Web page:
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The Matrix Revolutions

The Matrix Revolutions on DVD

The Matrix Revolutions is what happens when you have the idea for the first two movies, but want to make it into a trilogy anyway.

Everything gets wrapped up for the most part, but it seems only wrapped up because they had to get it wrapped up.

After using his power to stop the Sentinels, Neo (Keanu Reeves) is now in a coma, stuck in a place called the Train Station, which lies in between the real world and the Matrix. Since his power is only supposed to work in the Matrix (though it now does in the real world as well, apparently), his only way of escape lies with his friends. Morpheus (Laurence Fishburne) and Trinity (Carrie-Anne Moss) have to make a deal with The Frenchman (Lambert Wilson) for Neo’s release.

But they have to move quickly, because Zion is about to be invaded by thousands upon thousands of Sentinels, and the city needs every available man, woman and ship ready to fight. So it comes as no surprise when Neo, after coming back to reality, announces he needs a ship to go to the Machine City. Only Neo knows what Neo is up to, so he and Trinity head off while the rest stay and defend the city. Meanwhile, Agent Smith (Hugo Weaving) is taking complete control of the Matrix at the same time as he is trying to kill Neo in the real world.

The first hour of the movie is endless talking. And it’s not the kind of story-based talking we got in the second movie. This talking seems to be heading nowhere and just filling up the first hour so they can get to the action.

The first major action sequence involves the attack on Zion, and is about 25 minutes of some really cool stuff. Once that ends, though, there’s no reason to continue. There’s some more talking, followed by the really lame final battle between Neo and Smith.

After my initial viewing in the theater, I actually kind of liked Revolutions. But the more I thought about it, the more I realized the flaws. Now, after a second viewing on DVD, I can safely say that this third installment of the trilogy just plain sucks. Which is even more disappointing because the second movie was so great, although we may have to take another look at it now.

Even Keanu Reeves, who actually did a good job in the first two movies, seems to have forgotten how to act. Everyone else has toned up the intensity to the point of disbelief; now it looks like they’re all acting (with the exception of Weaving, who is once again fun to watch).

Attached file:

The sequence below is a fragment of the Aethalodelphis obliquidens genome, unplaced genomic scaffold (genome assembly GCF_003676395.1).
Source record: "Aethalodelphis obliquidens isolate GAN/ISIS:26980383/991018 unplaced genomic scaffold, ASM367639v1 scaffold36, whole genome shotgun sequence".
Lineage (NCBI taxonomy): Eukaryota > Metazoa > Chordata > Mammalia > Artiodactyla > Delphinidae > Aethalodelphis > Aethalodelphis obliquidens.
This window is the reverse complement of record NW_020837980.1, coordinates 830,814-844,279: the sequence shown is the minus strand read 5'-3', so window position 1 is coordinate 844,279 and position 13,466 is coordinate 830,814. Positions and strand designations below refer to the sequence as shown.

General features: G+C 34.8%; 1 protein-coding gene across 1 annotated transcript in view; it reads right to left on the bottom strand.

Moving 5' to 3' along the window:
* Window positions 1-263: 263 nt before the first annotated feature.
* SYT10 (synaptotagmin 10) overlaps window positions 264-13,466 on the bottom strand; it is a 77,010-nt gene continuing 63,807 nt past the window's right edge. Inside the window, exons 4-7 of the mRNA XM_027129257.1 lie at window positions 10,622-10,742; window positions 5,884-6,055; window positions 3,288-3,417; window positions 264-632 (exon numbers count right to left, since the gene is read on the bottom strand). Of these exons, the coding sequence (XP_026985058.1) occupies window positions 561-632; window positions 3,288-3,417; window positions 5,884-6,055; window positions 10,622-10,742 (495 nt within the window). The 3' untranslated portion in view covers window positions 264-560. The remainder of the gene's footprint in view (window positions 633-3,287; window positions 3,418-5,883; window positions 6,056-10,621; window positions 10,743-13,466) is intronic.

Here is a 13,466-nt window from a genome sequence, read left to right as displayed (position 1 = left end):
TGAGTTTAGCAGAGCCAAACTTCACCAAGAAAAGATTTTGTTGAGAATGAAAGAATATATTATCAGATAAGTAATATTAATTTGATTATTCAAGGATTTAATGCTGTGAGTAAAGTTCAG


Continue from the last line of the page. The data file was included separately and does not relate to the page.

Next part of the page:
The Matrix Revolutions is one of those movies that we could nitpick at for hours and delve deeply into all its drawbacks. But who has that kind of time? Although many have hailed the third as the best, it’s hard to imagine anyone liking this travesty over the greatness of the second. Revolutions is the kind of movie that make us think that maybe – just maybe – the Wachowski Brothers aren’t as smart as they made us think they are.

Although it made $140 million, The Matrix Revolutions should still be considered a bomb, and deservedly so. The combined $300 million price for the latter two films means number three probably cost at least $130 million. It came and went in theaters faster than you can say “whoa.”

The DVD features a reference quality audio and video track, and extras that exactly meet the standards set by the release of Reloaded.

Presented in 2.35:1 anamorphic widescreen (a Pan&Scan version is sold separately), the picture is outstanding. Color and sharpness are excellent, with blacks that don’t hide detail, and not a single trace of foreign objects. It’s a very dark movie, but you never have trouble figuring out what’s going on (not as a result of the picture quality, anyway. Script-wise is another matter...).

Audio, presented in Dolby Digital 5.1, is equally impressive, with plenty of surround use, excellent separation of sound effects, and a deep rumbling bass that shakes the floor.

“Revolutions Recalibrated” is a half hour long featurette on the making of the film. It features interviews with the principal players, but it also features a bunch of spoilers, so save it for after you’ve seen the film (although you could save yourself having to watch the film by just watching this featurette!). During the featurette, a white rabbit will appear in the corner of the screen. When this happens, press Enter on your remote and you’ll be whisked away to another featurette on “bullet time” cinematic techniques.

“CG Revolution” is a 15-minute featurette on, obviously, the visual effects. It talks about computer effects, miniatures, full size set elements, and motion capture. Could have been a lot better were it a full-length documentary that spent a reasonable amount of time on each section. “Super Burly Brawl” is six minutes of storyboards, raw footage, and final composite in three separate windows.

There’s also a featurette on The Matrix Online, a text-based Matrix timeline, a photo gallery, and trailers.

The DVD is very nicely done; it’s too bad the movie sucked.

The Matrix Revolutions, from Warner Bros. Home Entertainment
129 minutes, anamorphic widescreen (2.35:1) 16x9 enhanced, Dolby Digital 5.1
Starring Keanu Reeves, Laurence Fishburne, Carrie-Anne Moss, Hugo Weaving
Produced by Joel Silver
Written and directed by The Wachowski Brothers


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